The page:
4. What effect will building students’ learning behaviours have?

Research has shown that developing students’ learning behaviours;

✅  Raises achievement

✅  Improves behaviour

✅  Increases motivation

✅  Creates supple learning minds

✅  Increases enjoyment in learning

✅  Establishes habits of lifelong learning

✅  Enhances creativity



More on the Supple Learning Mind framework


 The Supple Learning Mind formed of high value learning behaviours

A rich framework for learning


The Supple Learning Mind framework embraces each of the domains of learning and these are shown in its four parts:

  • The Emotional domain of learning (sometimes described as Resilience)
  • The Cognitive domain of learning (sometimes described as Resourcefulness)
  • The Social domain of learning (sometimes described as Reciprocity)
  • The Strategic domain of learning (sometimes described as Reflectiveness)

This learning framework shows that learning isn’t just about having a good memory; it includes how we feel, how we think, how we learn with others and how we manage the process of learning. It shows that learning is a complex process. Furthermore it provides a language that helps teachers to think about how they cultivate each of the learning behaviours and helps students to gain a better personalised understanding of how they learn content.

Each domain clusters together the high value learning behaviours that best make that domain work well. For example the social domain is made up of the learning behaviours of interdependence, collaboration, listening and empathy and imitation.

The Supple Learning Mind diagram_v2



5. How does it work in classrooms?

The approach is;

  • based on a coherent picture of what it takes to be a good learner
  • capitalises on previous learning-to-learn ideas
  • grows a student’s learning character and habits
  • develops the appetite and ability to learn in different ways
  • transforms the culture of the classroom and the climate of the school
  • shifts responsibility for learning to learn from the teacher to the learner
  • engages teachers and students creatively as researchers in learning
  • gives schools the opportunity to track students’ learning development

Oh and;

  • shows short-term benefits within days
  • starts small and builds firmly
  • increases student and teacher motivation
  • takes time, thought, and a bit of ingenuity to perfect
  • re-energises teachers
  • works best as a whole-school strategy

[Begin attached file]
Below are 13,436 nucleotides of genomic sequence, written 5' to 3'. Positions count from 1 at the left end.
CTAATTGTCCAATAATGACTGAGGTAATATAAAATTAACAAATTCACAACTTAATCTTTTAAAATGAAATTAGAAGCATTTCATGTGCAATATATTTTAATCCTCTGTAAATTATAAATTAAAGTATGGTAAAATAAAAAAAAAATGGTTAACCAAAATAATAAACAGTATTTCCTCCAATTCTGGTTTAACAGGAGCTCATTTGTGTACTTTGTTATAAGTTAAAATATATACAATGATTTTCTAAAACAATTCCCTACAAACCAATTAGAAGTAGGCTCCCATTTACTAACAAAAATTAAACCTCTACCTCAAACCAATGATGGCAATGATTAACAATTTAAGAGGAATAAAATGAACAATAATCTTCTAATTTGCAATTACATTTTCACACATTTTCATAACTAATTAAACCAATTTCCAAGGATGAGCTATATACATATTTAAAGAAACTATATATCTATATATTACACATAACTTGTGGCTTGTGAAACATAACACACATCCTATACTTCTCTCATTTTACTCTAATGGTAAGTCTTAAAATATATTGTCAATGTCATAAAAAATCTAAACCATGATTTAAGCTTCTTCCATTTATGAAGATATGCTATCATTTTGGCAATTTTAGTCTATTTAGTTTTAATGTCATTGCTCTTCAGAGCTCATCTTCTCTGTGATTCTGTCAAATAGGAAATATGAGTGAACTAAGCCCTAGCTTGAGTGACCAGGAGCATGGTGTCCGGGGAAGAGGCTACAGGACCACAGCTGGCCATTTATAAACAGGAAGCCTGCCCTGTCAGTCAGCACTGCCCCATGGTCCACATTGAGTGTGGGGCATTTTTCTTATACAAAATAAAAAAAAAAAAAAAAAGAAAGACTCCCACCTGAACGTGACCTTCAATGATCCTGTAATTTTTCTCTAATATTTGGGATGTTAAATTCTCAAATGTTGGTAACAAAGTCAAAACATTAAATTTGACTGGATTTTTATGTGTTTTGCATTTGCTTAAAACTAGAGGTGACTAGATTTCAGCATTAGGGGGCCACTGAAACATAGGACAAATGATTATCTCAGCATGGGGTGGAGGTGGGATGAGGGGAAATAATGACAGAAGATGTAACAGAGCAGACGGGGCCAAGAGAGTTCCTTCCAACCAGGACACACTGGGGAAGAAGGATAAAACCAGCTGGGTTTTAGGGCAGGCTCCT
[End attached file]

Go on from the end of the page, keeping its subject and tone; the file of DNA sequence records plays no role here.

A bit more about transforming the culture


 The Teachers’ Palette captures the nature of a transforming culture

Making learning power work involves shifting the culture of the classroom. A common language for learning is adopted; staff gradually shift responsibility for learning to students and model learning by sharing their own difficulties, frustrations and triumphs; students come to understand themselves as growing learners and consciously improve their learning habits; teachers assume the role of learning-power coach, offering students interesting, real and challenging activities to enable them to create their own knowledge and stretch their learning habits. Underpinning this is the obvious reality that students will only change their behaviours once their teachers have changed theirs’.


The culture of the classroom is determined by how teachers are, the relationships that exist between the teacher and the learners, the ways in which the teacher talks and what the teacher talks about, the extent to which teaching is designed to ensure both content acquisition and the development of learning behaviours, and the often subliminal messages about what the teacher really thinks is important.

These 4 aspects of culture – Relating, Talking, Constructing and Celebrating – form the basis of The Teachers’ Palette, the second of two key models in Building Learning Power.

6. How does it work across the whole school?

A honeycomb model of strength

The holistic model alongside shows aspects of pupil learning, teacher practice and school processes that are influenced by taking up the Building Learning Power approach to education. We would be kidding ourselves if we thought that “doing learning power” meant little more than a few tweaks in classroom practice. Doing it ‘right’ rather than ‘lite’ takes us deep into how supple learning minds grow, how teachers’ everyday practice needs to be developed, what it means to ‘lead learning’ and how parents can be brought into the action.

To work effectively all the aspects of the approach need to fit together perfectly like a honeycomb.

7. What else might you need to know?

How can we get started?

Take a look around our website where you’ll find a wide range of helpful ideas from books and posters to introductory At a Glance cards to online banks of tried and tested activities; from introductory online activity packs for restoring students’ resilience to longer term whole school programmes.

Get in touch with us to talk about where your school is at the moment and what you want to achieve.

Our programmes generally have a blend of the following elements: initial SLT awareness Zoom sessions; online training of learning champions as a precursor to their coaching of other colleagues within a professional learning community; awareness raising training for the full staff available, online or in-house; all supported by ongoing online content modules to ensure the school’s efforts to build better learners remains on track and becomes, a reality. Additional support in terms of a learning review, or The Learning Quality Framework, or bespoke webinars offer further external support to ensure that progress is sustained.